So, like, a pacing and narrative structure should be there, but it has to be hidden for the audience. It has to be behind the action. Also, the same thing with the music. So, we were looking for a very specific sound, the sound of metal and rust and, like, hollow buildings, skeletons of buildings. The experience I remember I had there at Mariupol as an industrial city, as a huge city which was dying, and actually the composer who worked on the film is more or less specialising on horror films, so that, kind of, worked as an idea. I had to spend, like, 2 weeks studying music theory to explain to him what I wanted. I actually just went to a music course to study music theory to be able to explain to him. But music connects the story. If you watch it without music, it would fall apart. So, that too. And the last thing, which is very curious, we did this whole, I don’t know, we spent a month maybe working in a sound room as well, bringing the experience of the war film to what I’ve experienced. So, you would sit, and the chair would shake under you, or you would have a shell flying from the back to the front exactly how it was. And in the end, nothing made it in the film, there is no fooling. Strict editorial rules, Russia have scrutinised everything we shot and did so much that we didn't want to risk editing something and then them pointing out, “oh, okay, well, in the story that was published a year ago, there is no sound, and in the film, there is this sound, so everything’s fake.”  

Waad Al-Kateab: Yes, they have that.  

Mstyslav Chernov: Yes, there are no explosions on the drone, it’s just the music. So, music is the only thing we could work with, but still okay. I wish I could do both. And the funny story is one day a few months ago, I work in a small café in Kyiv, I just came back, and there is a guy who is editing a film, and I see my footage there. Because you actually buy it from Associated Press. And he edits the film and I’m like, “no, I know that moment.” And I start speaking to him, and he’s like, “oh, man, it’s you, you’re the one who shot it.” He asked me several questions and he said, “I’m making a film about Mariupol.” I said, “well, great, it’s needed. Let’s fill the void.” And he said, “everything’s great, but the sound, you know, we had to work really hard to fix it, add explosions and rocket sounds.” And I was like, “Okay, whatever.”  

Waad Al-Kateab: Any more questions? We have time for very quick ones... yes, please. 

Directors UK Member #3: How do you avoid breaking down when dealing with this death on a daily basis after having seen it and then working with it? In the editing specifically of this documentary, how did you make sure it didn’t affect your personal relationships?  

Mstyslav Chernov: Well, honestly speaking, conflict journalism has affected my marriage way before Mariupol happened. That’s just the way this work works, you make sacrifices. But everything’s good, you know, we all understand each other. And I really miss my daughters, I don’t have much time to see them because everything is so active and unfolding. And you can’t avoid breaking down. I guess accepting that is the first step in the work. At the same time, you have to take care of your mental health because you just can’t adequately tell people’s stories, tell human stories if you are mentally unhealthy. So, if you need to, you have to go through a process of consulting and treatment, if you need to. But when things are unfolding very quickly and when you don't stop, everything’s still okay. It’s when the silence is around, that’s when it hits harder. But, the team helps a lot, the trust within the team, the trust within the family, the trust, you know, between you and editors. And also, just the feeling that you’re doing something meaningful. Look, what’s the most horrible thing about all this tragedy that my country or other countries are going through is that we as humans are trying really hard to make sense of war, and it just doesn’t make sense. And this feeling that your loss of a child, or the loss of your city, your home, was meaningless and will not have probably any justice to it, is so devastating. This question of why Marina is asking when Kiril dies, her son, I think that's the main question of the film.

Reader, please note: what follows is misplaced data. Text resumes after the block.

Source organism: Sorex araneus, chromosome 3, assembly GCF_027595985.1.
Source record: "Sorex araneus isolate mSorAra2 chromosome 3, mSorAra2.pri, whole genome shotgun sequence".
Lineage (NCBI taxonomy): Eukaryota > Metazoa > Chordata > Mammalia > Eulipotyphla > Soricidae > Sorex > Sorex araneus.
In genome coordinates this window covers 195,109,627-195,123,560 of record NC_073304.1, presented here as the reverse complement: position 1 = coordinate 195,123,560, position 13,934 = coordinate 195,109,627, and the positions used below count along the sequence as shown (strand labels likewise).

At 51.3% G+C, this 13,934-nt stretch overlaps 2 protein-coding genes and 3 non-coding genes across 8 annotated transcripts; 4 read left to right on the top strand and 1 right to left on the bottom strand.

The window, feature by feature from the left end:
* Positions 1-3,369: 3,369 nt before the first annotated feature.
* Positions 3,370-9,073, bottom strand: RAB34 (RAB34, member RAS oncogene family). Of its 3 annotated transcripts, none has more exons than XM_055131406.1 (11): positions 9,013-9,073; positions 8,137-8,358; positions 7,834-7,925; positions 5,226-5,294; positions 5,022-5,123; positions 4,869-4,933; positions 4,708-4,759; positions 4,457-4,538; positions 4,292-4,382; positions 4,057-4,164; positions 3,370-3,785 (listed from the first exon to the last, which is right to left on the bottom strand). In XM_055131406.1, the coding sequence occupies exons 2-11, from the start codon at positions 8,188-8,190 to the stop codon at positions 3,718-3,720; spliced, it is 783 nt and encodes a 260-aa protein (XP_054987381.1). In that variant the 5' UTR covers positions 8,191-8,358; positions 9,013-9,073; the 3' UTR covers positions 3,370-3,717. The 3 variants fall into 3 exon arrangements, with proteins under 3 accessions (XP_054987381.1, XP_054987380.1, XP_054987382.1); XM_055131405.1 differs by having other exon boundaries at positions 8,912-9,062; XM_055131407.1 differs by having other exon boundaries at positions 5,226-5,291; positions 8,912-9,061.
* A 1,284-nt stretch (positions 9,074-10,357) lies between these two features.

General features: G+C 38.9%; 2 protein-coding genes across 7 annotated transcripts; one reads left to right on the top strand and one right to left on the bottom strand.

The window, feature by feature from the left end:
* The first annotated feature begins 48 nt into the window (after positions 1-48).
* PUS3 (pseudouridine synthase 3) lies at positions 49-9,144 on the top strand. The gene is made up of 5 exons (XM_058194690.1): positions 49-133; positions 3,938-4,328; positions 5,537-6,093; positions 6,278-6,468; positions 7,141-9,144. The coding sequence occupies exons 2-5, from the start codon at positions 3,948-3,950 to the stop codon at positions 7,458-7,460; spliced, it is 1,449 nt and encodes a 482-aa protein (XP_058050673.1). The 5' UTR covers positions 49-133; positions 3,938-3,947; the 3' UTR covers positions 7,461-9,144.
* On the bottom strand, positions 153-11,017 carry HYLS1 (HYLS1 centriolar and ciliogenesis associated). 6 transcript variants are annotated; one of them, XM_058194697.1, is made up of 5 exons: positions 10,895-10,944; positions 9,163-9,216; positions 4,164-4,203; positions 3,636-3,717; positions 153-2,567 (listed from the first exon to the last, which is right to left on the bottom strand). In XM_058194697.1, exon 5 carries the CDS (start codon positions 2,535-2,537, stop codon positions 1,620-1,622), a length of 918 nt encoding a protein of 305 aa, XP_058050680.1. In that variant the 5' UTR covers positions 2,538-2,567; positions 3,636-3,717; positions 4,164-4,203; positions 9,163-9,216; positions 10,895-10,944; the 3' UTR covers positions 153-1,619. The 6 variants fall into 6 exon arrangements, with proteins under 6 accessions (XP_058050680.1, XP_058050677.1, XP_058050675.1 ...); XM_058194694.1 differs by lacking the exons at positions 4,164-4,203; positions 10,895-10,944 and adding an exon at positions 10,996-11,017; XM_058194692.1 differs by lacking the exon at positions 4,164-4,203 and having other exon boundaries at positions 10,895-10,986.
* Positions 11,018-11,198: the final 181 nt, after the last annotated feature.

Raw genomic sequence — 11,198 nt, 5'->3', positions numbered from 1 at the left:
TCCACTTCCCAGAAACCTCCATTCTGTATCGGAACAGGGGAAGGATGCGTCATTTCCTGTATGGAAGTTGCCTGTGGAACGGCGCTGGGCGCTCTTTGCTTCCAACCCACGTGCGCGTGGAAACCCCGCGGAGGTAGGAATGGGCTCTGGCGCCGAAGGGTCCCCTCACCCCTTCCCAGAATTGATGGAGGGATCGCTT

So, I at least am, you know, we are at least privileged enough to make our choices, to do what we do, to try to find meaning. I think there’s a branch of psychotherapy which is called logotherapy, literally therapy of meaning. When you have something to live for, when you have a meaning, you can overcome anything. So, finding meaning in this work helps me to get through. But, you know, obviously we all have to go through many years of processing. I saw what happens to people from Mariupol, when they go in the cinema and see the film, and I was so afraid it was going to traumatise them, but it actually didn’t. They relived this experience together as a community in a safe environment with the thoughts that their suffering was not forgotten and that collective experience is beginning of a collective therapy, if such a thing is even possible.  

Waad Al-Kateab: We were just talking about this at the end of our previous conversation, because I was telling him that I think especially when you lose something and, you know, I mean, hopefully it’s not going to be for good, but when you lose something for now and you know you can’t be there anymore, it’s like looking at this and feeling that you’re doing something. It’s like you’re bringing back Mariupol in his case, Allepo in my case, and whatever topic you’re working on. But when you take it back in a way that’s like, it’s existed now, no one can, you know, narrate this in a different way. And, like, this itself, it’s really meaningful, yes.  

Mstyslav Chernov: Here’s a thought I think a lot. In the modern world, it’s much better to be broken than indifferent. So, I think we just have to accept that it’s the way we go through.  

(Image: Christopher Andreou)